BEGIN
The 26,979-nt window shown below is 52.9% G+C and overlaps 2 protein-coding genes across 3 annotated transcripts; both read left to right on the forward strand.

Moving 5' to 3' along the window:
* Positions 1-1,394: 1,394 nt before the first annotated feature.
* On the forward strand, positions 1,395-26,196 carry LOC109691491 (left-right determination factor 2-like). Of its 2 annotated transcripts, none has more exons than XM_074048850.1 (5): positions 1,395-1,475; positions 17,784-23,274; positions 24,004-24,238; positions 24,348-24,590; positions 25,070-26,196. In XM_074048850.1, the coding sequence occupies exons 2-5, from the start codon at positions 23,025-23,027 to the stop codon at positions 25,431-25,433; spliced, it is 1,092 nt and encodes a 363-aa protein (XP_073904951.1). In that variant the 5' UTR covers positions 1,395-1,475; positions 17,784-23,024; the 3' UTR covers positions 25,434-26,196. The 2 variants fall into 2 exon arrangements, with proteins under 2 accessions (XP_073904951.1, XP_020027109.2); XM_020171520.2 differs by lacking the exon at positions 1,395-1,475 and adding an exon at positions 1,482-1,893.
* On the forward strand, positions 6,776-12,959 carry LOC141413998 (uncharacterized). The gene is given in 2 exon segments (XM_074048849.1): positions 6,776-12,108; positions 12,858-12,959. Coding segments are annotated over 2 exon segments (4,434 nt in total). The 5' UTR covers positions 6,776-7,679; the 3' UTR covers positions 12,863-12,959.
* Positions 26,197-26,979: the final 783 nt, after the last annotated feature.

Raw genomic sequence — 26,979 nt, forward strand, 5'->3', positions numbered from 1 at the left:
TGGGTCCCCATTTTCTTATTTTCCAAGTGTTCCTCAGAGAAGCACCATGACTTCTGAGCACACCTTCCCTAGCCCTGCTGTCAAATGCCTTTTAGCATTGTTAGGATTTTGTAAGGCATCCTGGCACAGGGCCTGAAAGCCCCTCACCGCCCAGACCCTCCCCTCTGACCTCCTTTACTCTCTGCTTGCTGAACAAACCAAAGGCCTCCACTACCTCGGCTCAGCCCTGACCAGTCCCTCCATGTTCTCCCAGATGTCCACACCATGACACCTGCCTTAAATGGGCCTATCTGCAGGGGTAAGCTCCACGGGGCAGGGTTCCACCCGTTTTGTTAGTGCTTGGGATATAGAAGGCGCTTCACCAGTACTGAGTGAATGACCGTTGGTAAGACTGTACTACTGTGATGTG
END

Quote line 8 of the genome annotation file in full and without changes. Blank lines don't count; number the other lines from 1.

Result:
TGGGTCCCCATTTTCTTATTTTCCAAGTGTTCCTCAGAGAAGCACCATGACTTCTGAGCACACCTTCCCTAGCCCTGCTGTCAAATGCCTTTTAGCATTGTTAGGATTTTGTAAGGCATCCTGGCACAGGGCCTGAAAGCCCCTCACCGCCCAGACCCTCCCCTCTGACCTCCTTTACTCTCTGCTTGCTGAACAAACCAAAGGCCTCCACTACCTCGGCTCAGCCCTGACCAGTCCCTCCATGTTCTCCCAGATGTCCACACCATGACACCTGCCTTAAATGGGCCTATCTGCAGGGGTAAGCTCCACGGGGCAGGGTTCCACCCGTTTTGTTAGTGCTTGGGATATAGAAGGCGCTTCACCAGTACTGAGTGAATGACCGTTGGTAAGACTGTACTACTGTGATGTG